Good luck with your classes, and I hope that you have a wonderful experience! If any of you are in the SF Bay area, pop into the Mountain View Michaels and see me!

luvsfreebies72 Posted 20 Apr 2009 , 7:01am
post #10 of 22

I forgot to say - one of my WMI's gives her student her cell #, encourages them to contact her anytime they need help. turns out she and I are practically neighbors and are now friends. So all around a very positive experience for me

saap1204 Posted 20 Apr 2009 , 12:20pm
post #11 of 22

I took all of the Wilton classes and loved them--had a great instructor! They gave me the courage/confidence to do stacked cakes, something I never would have even considered beforehand. My WMI gave me her cell phone, home phone and email address. I pop into Joanne's every so often just to say hello to her--okay, I admit I am going in to look at the cake dec aisle! She stayed late to answer questions--Roberta was just all around wonderful! I wish there were more classes to take since I really enjoyed the classes and learned a lot.

2txmedics Posted 20 Apr 2009 , 12:36pm
post #12 of 22

I took all 3 classes. I never thought of decorating cakes. I was looking for something for my daug. and I do to 14yrs old to keep us bonded. I had a good instructor, and she also gave her number out for any questions we may have.

Now, Im hooked!!! The classes are a good starting point, as Im a visual person. But once the bait was set (basics) I found this site and most of all the other things Ive learned have been in here or you tube. Im a sponge. I now have a whole room that looks like a cake shop store front, with supplies.

Jenthecakelady Posted 20 Apr 2009 , 12:44pm
post #13 of 22

I think it's a great starting point for anyone. Look at it this way...if you use your Joann coupons to buy the big stuff and sign up when they offer a discount on classes then it won't cost much and you have your cake decorating basics down. I've taken one class and do lots of research through books and on the internet now. Now that I have an understanding of the basics it's a little bit easier for me to learn through these other avenues. Just have fun!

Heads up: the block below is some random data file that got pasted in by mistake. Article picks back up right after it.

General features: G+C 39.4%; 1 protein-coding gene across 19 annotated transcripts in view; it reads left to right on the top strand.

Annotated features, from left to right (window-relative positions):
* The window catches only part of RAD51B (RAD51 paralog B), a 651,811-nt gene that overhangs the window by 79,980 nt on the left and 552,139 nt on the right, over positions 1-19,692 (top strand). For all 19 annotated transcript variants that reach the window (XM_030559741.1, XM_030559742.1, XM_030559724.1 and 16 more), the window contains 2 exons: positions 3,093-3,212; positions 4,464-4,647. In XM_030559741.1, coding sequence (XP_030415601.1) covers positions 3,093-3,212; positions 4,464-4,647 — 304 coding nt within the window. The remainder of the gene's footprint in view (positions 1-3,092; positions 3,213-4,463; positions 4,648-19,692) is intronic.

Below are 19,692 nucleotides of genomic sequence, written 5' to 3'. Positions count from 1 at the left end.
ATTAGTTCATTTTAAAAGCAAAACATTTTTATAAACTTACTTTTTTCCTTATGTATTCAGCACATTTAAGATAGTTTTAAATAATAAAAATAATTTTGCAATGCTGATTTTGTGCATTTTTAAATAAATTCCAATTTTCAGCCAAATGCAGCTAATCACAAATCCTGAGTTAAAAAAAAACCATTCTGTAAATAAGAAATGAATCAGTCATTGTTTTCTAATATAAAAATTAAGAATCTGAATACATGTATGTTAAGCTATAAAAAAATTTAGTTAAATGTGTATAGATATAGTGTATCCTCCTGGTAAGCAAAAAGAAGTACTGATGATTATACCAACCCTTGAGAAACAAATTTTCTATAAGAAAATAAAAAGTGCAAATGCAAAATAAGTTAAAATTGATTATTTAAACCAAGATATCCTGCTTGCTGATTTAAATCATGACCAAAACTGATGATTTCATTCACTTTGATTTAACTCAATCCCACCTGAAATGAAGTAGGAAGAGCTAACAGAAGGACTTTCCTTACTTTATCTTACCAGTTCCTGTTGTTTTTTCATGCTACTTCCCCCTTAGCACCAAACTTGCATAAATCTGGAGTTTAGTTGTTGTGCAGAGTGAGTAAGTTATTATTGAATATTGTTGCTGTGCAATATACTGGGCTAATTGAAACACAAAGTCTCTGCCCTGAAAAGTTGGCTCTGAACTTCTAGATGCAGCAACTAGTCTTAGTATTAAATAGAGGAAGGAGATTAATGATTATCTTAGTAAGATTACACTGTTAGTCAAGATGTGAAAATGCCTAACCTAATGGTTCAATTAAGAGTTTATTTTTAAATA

sweetjan Posted 20 Apr 2009 , 12:58pm
post #14 of 22

ajjhmf.......welcome to CC! The posters ahead of me have already recommended that you take the classes, but I'll go ahead and recommend that, too! icon_smile.gif You'll be amazed at how much you'll really learn....then move forward on your own with that foundation.
Have fun with it!!!!!

ajjhmf Posted 20 Apr 2009 , 1:38pm
post #15 of 22

Wow! Thanks for all the great advice! I think I'll head over and sign up for the first class tonight. icon_biggrin.gif

tootie0809 Posted 20 Apr 2009 , 1:40pm
post #16 of 22

I agree they are a great starting point. When I first started getting into cake decorating about a year ago, I took the first 2 courses. I had a great instructor (she actually used to be Nicholas Lodge's assistant years ago), so I do think that makes a difference. It's a great way to get your feet wet and give you a good foundation on your skills.

bec714 Posted 20 Apr 2009 , 4:24pm
post #17 of 22

One more piece of advice for anyone considering Wilton classes: as Michaels' instructors we have scheduled demonstrations every few months or so (I assume Joanns is the same?) That would be a great opportunity to meet your potential instructor and ask questions before you commit to a class. Our next demo is 5/2 right before classes start in May!

I hope you enjoy your class ajjhmf!!!

ajjhmf Posted 12 May 2009 , 1:22am
post #18 of 22

Thank you all for encouraging me to take the classes. I just finished my first cake and have already learned a ton.

My first cake didn't turn out too bad. icon_biggrin.gif


http://www.cakecentral.com/modules.php?name=gallery&file=displayimage&pid=1366675

brgrassmyer Posted 12 May 2009 , 12:41pm
post #19 of 22

Hi, I am a Wilton Method Instructor at Michael's. For my students and prospective students, I set up a blog. I use this blog to keep my students connected. I post lots of tips,pics, class supply lists, store coupons, and everything cake on my site.
Check it out:
http://wiltonmethod.blogspot.com/

Keshe Posted 13 May 2009 , 3:23am
post #20 of 22

I took the class 1 and it was not a good experience. In 4 weeks, we only completed one cake (instead of the 3 that we should have) and I didn't learn anything. I ended up getting a refund after sending a complaint, however I was very disappointed. I'd been looking forward to the classes for years.

tonedna Posted 13 May 2009 , 3:29am
post #21 of 22

I started with Wilton..I would encourage you to take the classes.. Go look at my cakes and you will see..Just a basic start is a good jumpstart to start learning without lots of frustrations.

Edna icon_smile.gif

sandykay Posted 13 May 2009 , 3:38am
post #22 of 22

I think it's a good starting point. As a WMI I give my cell to my students as well as my email. I started a web page and with their permission I post the cakes they make in class. I hope if I ever have a student that didn't enjoy the class that they would tell me, can't fix something if you don't know it's broken.